Nobody knows when it began, but it was first acknowledged broadly in 2011 with the Occupy Wall Street movement. In 2012, it was Fast Food Forward and the Fight for 15. In 2013, it was Walmart Strikers and the election of Kshama Sawant to Seattle City Council. Ferguson dominated 2014, and it looks like Leelah Alcorn has claimed early 2015.
Of course, I’m leaving out dozens, if not hundreds, of catalysts for the steady increase in American protests and simply focusing on some of the more popular milestones. The real point is that we’re taking to the streets in numbers not seen since Vietnam and the peak of the Civil Rights movement. Hundreds of thousands of protests, not just in the United States but across the world, calling out struggle and demanding something better in the United States.
Those who’ve stood up have been those most strongly affected by struggles: People of color, women, trans* people, the working poor, etc. They’ve created grassroots movements to demand general or specific changes in our culture, in our laws, in our institutions, and they are feeling more empowered than ever… not because they’re finding a receptive society, but because they’re realizing that they are loud enough to overpower a defiant society.
Reactionaries abound. Last year was the year of #NotAllMen, the year of “thugs,” the year of GamerGate. Protesters were “rioters.” Statistics were “race baiting.” Demands for accountability were met with demands to “respect and obey authority.” The all-too-familiar refrain of “get a job” rang through the sidestreets as protesters blocked the main road in an effort to disrupt a broken country.
What do they want? They aren’t looking to bring back slavery or send women back to the kitchen. Reactionaries aren’t necessarily against our causes, but their desire to remain comfortable is threatened by the disruption and challenges to authority that our movement requires to live and succeed. They’re afraid that the status quo will be destroyed and that their lives could be thrown into a state of disarray. They fear general strikes shutting down commerce, mass protests shutting down the road to the grocery store when the cabinets are empty, civil disobedience resulting in National Guardsmen firing shots like they did at Kent State. They fear the discomfort of a revolutionary society, and it’s a learned fear that will be hard to overcome.
What do we want? We want to fix the problems no matter what it takes to get there. With that in mind, here’s my 2015 open letter to my friends and family who fear the discomfort of a revolution:
In 2015, there are some things I don’t want to see or hear anymore. As a society progresses, we outgrow these things, and we become better through letting them go.
Politics is not too controversial, too pointless, or too boring. Politics is the shape of your society, your job, your family, your life. Politics should be central to your thoughts and actions, and should hold a strong place in your conversations. Fears of offending your great-uncle should be forgotten. The world doesn’t progress by appeasing the past, and his views on how easy slaves really had it have no place in 2015. State your views loudly, and back them up with activism.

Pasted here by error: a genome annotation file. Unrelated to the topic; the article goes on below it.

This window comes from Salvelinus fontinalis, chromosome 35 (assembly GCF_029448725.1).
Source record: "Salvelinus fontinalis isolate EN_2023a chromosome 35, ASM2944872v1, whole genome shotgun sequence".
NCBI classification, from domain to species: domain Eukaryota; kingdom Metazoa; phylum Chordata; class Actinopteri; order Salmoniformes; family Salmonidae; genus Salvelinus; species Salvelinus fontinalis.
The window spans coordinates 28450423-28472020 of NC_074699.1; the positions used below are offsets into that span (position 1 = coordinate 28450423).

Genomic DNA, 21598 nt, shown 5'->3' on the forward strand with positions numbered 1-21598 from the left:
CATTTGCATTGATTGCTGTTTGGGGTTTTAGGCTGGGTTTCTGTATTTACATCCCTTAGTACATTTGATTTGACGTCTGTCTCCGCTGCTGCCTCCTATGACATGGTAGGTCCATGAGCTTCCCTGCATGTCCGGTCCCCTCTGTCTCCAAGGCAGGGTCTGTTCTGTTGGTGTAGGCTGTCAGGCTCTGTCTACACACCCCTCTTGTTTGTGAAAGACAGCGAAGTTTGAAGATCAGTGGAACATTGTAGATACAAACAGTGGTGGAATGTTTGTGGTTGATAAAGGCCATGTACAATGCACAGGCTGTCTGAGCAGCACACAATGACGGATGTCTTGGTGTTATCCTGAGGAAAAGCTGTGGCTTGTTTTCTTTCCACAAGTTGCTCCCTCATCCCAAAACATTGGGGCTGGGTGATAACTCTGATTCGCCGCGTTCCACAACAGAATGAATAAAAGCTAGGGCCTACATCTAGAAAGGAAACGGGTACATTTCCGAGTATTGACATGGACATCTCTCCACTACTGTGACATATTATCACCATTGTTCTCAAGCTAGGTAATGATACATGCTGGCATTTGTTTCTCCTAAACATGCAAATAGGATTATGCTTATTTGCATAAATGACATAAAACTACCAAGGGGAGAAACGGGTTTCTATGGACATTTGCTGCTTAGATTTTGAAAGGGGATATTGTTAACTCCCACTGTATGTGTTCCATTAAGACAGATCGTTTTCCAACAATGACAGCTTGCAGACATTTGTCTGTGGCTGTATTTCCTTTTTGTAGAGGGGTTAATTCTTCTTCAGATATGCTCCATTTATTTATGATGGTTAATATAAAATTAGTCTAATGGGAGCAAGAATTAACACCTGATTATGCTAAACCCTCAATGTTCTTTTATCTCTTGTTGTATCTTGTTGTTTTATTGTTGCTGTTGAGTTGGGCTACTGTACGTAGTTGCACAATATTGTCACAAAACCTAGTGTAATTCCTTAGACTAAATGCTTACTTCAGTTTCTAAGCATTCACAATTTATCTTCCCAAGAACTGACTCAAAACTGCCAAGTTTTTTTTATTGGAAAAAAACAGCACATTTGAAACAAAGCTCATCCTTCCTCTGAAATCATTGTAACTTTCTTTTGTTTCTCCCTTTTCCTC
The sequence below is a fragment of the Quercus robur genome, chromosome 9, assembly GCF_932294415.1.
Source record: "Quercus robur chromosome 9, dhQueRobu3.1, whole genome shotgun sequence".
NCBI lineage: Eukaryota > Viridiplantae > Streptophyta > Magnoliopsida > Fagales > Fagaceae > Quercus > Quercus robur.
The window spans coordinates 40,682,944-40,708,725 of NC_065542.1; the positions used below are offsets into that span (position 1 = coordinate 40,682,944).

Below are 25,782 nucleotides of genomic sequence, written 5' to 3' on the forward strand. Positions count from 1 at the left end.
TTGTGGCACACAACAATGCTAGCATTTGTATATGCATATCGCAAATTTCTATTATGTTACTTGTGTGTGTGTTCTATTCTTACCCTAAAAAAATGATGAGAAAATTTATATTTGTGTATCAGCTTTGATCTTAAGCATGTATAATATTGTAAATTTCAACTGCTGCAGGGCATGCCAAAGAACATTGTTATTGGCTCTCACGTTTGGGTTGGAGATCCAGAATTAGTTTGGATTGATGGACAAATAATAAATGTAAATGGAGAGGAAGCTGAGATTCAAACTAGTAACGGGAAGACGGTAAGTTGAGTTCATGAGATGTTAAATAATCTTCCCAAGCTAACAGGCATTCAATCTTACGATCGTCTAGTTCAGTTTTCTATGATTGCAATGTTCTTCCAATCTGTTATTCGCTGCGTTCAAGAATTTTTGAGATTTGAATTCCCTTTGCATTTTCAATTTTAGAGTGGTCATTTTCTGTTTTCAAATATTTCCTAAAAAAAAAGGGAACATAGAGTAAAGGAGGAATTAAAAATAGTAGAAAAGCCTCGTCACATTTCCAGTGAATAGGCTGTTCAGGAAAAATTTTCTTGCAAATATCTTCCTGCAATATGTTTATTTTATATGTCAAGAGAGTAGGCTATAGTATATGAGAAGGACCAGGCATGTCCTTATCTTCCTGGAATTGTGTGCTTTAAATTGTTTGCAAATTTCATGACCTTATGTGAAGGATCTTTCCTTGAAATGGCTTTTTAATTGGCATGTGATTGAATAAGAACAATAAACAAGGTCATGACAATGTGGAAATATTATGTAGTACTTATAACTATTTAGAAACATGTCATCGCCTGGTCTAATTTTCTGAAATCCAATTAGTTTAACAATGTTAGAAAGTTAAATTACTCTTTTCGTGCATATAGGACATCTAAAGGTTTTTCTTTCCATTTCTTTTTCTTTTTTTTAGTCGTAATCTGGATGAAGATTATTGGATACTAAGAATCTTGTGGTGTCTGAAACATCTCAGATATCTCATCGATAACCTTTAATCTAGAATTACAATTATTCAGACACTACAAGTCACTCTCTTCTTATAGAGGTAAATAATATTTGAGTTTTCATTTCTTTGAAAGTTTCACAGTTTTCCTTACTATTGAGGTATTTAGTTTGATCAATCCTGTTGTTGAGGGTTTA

Protest is not violence, it is not troublemakers rioting in your city, it is not unemployed thugs trying to loot your small business. Protest is the single most powerful act we have to make change, and throughout centuries, has been used effectively not just in the development of our nation, but across the world to build a better society. We have jobs, we have lives, we have families, we have things to get done… but first, we have a world to change. You can join us, you can start another movement of your own, or you can stay home and do nothing, but please get over your calls to “get a job.” You know I am a protester, and you know I work.
Civil disobedience is not ruining your country, your city, or your life. It may be ruining your day, but frankly, that’s the point. When you see us on the highway, it means we feel so strongly about the injustice in our country that we are willing to risk arrest and serious injury to help others understand and feel the frustration of a broken system. Park your car, get out, and come talk to us. Figure out what we represent and what we want, and if you feel like we make a good case, disrupt your own day and join us. If not, be happy we live in a country where we can stand up like this and just know we’ll be out of the way soon enough. It’s a small price to pay for changing the world. And MLK was a big fan of civil disobedience, so stop confusing “peaceful” with “lawful.” Our own police departments have confirmed that law and peace are often mutually exclusive.
If I have to sum it up in one short phrase, in 2015, I simply want you to give a shit. If you can give a shit, it will become much easier to stand up for your views, and to stand against injustice wherever you see it. Talk about politics, piss people off, disrupt, disobey… just give a shit.
Don’t write off the folks who just want to stay comfortable. If we continue to agitate and take away their ability to pretend this isn’t happening, eventually they will embrace the concept of speaking up and standing up, and they will help our society progress even more in 2015.